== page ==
Consulting firms have been predicting that there will be 25 to 30 billion connected devices in the world by 2020.
They weren’t thinking big enough, according to Alberto Sangiovanni-Vincentelli, a professor of electrical engineering and computer science at UC Berkeley.
Speaking at a recent event sponsored by (DARPA), Sangiovanni-Vincentelli outlined a vision of the future where the Internet of Things is really a prelude to the “Sensor Storm,” i.e. an environment where intelligent, networked sensors gather information about power consumption, traffic, temperature, movement and other parameters to solve real-world problems. Estimating that there could be 1,000 sensors for each person alive in 2025, that puts the total number of sensors at around 7 trillion. (And thanks to George Leopold for reporting on the talk.)
There are societal risks and benefits to a sensor swarm of course. The whole concept of privacy would be endangered. On the other hand, vexing questions—like who or what really caused an accident—would be easier to solve with more sensors and/or streaming video.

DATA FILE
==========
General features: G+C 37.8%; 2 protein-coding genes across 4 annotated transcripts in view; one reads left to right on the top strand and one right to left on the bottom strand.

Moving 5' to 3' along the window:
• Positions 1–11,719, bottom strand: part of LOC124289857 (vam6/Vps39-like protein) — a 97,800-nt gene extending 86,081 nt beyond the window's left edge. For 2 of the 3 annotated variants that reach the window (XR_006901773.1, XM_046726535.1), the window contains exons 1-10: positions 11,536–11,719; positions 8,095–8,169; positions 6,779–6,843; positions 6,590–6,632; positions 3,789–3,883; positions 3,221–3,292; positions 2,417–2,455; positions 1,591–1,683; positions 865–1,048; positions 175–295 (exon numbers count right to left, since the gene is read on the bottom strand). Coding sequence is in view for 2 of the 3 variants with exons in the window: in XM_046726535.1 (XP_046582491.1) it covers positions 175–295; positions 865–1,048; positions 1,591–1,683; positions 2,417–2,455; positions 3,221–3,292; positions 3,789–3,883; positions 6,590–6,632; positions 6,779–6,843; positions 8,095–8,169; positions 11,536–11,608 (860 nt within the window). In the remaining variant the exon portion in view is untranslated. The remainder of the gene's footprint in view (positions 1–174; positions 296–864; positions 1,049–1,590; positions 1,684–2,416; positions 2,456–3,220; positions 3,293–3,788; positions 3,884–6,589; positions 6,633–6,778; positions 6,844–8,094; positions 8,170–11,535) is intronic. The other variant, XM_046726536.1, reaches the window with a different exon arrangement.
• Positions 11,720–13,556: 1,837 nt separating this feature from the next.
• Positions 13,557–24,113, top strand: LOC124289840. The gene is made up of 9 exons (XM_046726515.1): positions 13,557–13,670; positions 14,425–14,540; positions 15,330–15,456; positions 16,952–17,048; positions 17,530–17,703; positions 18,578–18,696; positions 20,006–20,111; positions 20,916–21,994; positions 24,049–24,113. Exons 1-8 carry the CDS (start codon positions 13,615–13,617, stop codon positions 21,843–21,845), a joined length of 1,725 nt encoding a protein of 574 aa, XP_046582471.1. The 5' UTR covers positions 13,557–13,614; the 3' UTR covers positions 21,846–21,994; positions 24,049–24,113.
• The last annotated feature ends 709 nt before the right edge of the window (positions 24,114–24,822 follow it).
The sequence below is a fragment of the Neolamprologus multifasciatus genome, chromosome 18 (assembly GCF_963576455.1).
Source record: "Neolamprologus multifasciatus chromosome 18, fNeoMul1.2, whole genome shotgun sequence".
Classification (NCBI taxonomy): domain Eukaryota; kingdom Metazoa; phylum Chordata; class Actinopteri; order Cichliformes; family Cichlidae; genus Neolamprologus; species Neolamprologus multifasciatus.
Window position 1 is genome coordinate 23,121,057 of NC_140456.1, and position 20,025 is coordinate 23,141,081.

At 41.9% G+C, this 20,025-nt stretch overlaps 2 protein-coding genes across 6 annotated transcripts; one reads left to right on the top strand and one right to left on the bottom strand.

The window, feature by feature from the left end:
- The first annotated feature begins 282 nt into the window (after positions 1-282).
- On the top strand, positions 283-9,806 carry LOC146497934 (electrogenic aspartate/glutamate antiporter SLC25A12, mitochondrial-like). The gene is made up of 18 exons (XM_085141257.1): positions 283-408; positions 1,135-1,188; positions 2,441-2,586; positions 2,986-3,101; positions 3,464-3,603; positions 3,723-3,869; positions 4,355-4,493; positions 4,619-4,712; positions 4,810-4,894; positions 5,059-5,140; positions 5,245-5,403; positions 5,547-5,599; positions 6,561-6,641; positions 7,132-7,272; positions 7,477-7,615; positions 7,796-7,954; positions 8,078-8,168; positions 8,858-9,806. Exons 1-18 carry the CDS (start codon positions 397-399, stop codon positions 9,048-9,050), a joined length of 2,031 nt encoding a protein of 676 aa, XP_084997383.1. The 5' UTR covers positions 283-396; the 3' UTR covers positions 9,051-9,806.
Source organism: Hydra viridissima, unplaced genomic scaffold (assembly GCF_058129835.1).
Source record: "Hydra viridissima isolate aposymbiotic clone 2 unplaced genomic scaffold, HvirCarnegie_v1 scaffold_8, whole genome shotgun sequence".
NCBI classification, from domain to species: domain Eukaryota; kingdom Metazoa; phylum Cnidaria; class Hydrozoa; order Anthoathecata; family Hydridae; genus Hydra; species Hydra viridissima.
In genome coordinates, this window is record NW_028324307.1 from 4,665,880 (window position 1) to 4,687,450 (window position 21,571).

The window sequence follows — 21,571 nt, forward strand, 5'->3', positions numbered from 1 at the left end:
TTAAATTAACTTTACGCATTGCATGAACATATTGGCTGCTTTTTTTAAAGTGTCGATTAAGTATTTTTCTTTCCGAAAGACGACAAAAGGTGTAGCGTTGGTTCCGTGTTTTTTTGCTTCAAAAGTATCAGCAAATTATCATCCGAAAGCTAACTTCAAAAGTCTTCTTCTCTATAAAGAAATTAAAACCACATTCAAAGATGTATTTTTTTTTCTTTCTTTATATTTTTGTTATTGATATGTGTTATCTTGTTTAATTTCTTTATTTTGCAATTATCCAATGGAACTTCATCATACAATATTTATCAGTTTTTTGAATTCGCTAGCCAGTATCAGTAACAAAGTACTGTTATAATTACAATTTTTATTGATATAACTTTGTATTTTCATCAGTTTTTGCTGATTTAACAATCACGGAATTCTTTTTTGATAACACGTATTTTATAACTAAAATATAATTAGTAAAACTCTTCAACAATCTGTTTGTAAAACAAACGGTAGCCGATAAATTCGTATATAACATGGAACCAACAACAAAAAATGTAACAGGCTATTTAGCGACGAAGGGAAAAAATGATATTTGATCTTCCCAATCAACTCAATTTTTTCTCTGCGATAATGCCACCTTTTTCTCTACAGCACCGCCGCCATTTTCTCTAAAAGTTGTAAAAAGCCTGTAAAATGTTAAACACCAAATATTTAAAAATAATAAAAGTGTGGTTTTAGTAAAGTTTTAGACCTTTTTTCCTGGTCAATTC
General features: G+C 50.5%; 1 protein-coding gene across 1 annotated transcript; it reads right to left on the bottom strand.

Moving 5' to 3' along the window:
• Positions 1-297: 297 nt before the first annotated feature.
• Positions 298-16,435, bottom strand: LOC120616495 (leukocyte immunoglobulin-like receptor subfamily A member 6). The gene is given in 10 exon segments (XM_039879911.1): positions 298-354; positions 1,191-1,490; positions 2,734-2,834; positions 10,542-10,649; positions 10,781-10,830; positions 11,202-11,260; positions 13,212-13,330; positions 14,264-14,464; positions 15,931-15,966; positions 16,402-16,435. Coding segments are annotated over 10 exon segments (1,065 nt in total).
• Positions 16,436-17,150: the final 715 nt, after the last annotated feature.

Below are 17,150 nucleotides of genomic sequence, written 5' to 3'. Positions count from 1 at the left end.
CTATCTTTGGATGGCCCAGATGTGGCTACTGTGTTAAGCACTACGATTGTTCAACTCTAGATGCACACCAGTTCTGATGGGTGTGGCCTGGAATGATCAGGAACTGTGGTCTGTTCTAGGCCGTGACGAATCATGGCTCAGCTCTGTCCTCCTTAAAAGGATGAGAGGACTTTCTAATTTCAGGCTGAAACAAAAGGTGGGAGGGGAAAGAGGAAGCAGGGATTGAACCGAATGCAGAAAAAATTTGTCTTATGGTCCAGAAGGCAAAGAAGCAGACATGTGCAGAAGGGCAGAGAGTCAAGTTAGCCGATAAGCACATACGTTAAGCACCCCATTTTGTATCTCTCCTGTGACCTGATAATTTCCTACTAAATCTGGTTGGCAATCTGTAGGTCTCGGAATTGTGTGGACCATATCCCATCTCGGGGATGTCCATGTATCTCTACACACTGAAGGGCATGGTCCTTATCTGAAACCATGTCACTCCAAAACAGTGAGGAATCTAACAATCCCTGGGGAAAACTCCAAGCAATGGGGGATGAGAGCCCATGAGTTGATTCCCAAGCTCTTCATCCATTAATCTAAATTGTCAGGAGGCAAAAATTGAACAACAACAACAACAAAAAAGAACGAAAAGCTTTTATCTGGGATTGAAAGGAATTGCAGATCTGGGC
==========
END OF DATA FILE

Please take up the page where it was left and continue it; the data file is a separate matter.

The real compelling part of his speech, however, revolves around what this opportunity means for the technology industry. New methodologies and tools will have to be created for making products for this market. Many will likely take a platform approach where a final product is really a collection of resources from a platform. Instead of designing 10 billion-transistor chips, many will shift to making smaller, but more flexible devices.
Distributed computing will be the norm. Engineering teams will also have to figure out storage strategies: some devices will require substantial caches of onboard memory and processing power so they can act independently while others will coordinate with a network of storage reservoirs.
Will sensors just receive information or be able to take action on their own? You will probably see both. Establishing the roadmap for these markets will be one of the technological challenges of the next decade. For more, you can follow the TerraSwarm effort at UC Berkeley.